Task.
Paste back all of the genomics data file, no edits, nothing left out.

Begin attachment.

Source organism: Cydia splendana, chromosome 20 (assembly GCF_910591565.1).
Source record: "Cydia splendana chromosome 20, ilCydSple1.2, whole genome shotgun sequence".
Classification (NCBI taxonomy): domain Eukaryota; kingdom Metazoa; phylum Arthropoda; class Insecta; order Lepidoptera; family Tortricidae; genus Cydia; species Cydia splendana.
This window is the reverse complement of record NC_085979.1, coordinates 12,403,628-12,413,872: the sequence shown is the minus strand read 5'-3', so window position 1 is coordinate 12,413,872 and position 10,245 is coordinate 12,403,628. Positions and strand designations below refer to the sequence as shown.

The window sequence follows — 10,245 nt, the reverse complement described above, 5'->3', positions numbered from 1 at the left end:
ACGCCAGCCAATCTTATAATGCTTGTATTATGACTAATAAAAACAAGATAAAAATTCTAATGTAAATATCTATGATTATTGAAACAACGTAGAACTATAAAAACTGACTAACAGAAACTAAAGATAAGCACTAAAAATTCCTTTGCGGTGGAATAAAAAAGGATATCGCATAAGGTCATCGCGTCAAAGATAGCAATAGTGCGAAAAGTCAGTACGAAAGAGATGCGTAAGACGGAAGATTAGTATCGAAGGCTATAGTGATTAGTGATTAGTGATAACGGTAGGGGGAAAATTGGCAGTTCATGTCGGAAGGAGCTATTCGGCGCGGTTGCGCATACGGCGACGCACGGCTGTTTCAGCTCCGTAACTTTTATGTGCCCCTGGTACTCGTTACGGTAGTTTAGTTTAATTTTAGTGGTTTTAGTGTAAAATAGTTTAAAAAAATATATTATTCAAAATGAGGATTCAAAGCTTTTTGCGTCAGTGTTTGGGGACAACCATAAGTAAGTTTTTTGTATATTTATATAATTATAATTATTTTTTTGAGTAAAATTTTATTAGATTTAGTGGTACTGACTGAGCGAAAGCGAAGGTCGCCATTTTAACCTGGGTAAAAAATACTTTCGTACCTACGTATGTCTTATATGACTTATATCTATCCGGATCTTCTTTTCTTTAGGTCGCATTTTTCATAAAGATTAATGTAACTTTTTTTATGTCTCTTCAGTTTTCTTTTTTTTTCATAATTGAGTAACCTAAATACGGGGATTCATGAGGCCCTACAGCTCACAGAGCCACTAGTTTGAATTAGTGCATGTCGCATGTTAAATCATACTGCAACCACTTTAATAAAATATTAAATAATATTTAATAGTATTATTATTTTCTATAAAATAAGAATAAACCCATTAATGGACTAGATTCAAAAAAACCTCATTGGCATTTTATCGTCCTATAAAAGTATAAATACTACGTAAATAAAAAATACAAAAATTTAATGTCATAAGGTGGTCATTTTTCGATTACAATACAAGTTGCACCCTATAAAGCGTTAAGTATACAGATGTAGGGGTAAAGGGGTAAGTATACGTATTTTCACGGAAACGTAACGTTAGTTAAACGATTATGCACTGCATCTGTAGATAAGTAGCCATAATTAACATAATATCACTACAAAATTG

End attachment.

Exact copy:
Source organism: Cydia splendana, chromosome 20 (assembly GCF_910591565.1).
Source record: "Cydia splendana chromosome 20, ilCydSple1.2, whole genome shotgun sequence".
Classification (NCBI taxonomy): domain Eukaryota; kingdom Metazoa; phylum Arthropoda; class Insecta; order Lepidoptera; family Tortricidae; genus Cydia; species Cydia splendana.
This window is the reverse complement of record NC_085979.1, coordinates 12,403,628-12,413,872: the sequence shown is the minus strand read 5'-3', so window position 1 is coordinate 12,413,872 and position 10,245 is coordinate 12,403,628. Positions and strand designations below refer to the sequence as shown.

The window sequence follows — 10,245 nt, the reverse complement described above, 5'->3', positions numbered from 1 at the left end:
ACGCCAGCCAATCTTATAATGCTTGTATTATGACTAATAAAAACAAGATAAAAATTCTAATGTAAATATCTATGATTATTGAAACAACGTAGAACTATAAAAACTGACTAACAGAAACTAAAGATAAGCACTAAAAATTCCTTTGCGGTGGAATAAAAAAGGATATCGCATAAGGTCATCGCGTCAAAGATAGCAATAGTGCGAAAAGTCAGTACGAAAGAGATGCGTAAGACGGAAGATTAGTATCGAAGGCTATAGTGATTAGTGATTAGTGATAACGGTAGGGGGAAAATTGGCAGTTCATGTCGGAAGGAGCTATTCGGCGCGGTTGCGCATACGGCGACGCACGGCTGTTTCAGCTCCGTAACTTTTATGTGCCCCTGGTACTCGTTACGGTAGTTTAGTTTAATTTTAGTGGTTTTAGTGTAAAATAGTTTAAAAAAATATATTATTCAAAATGAGGATTCAAAGCTTTTTGCGTCAGTGTTTGGGGACAACCATAAGTAAGTTTTTTGTATATTTATATAATTATAATTATTTTTTTGAGTAAAATTTTATTAGATTTAGTGGTACTGACTGAGCGAAAGCGAAGGTCGCCATTTTAACCTGGGTAAAAAATACTTTCGTACCTACGTATGTCTTATATGACTTATATCTATCCGGATCTTCTTTTCTTTAGGTCGCATTTTTCATAAAGATTAATGTAACTTTTTTTATGTCTCTTCAGTTTTCTTTTTTTTTCATAATTGAGTAACCTAAATACGGGGATTCATGAGGCCCTACAGCTCACAGAGCCACTAGTTTGAATTAGTGCATGTCGCATGTTAAATCATACTGCAACCACTTTAATAAAATATTAAATAATATTTAATAGTATTATTATTTTCTATAAAATAAGAATAAACCCATTAATGGACTAGATTCAAAAAAACCTCATTGGCATTTTATCGTCCTATAAAAGTATAAATACTACGTAAATAAAAAATACAAAAATTTAATGTCATAAGGTGGTCATTTTTCGATTACAATACAAGTTGCACCCTATAAAGCGTTAAGTATACAGATGTAGGGGTAAAGGGGTAAGTATACGTATTTTCACGGAAACGTAACGTTAGTTAAACGATTATGCACTGCATCTGTAGATAAGTAGCCATAATTAACATAATATCACTACAAAATTG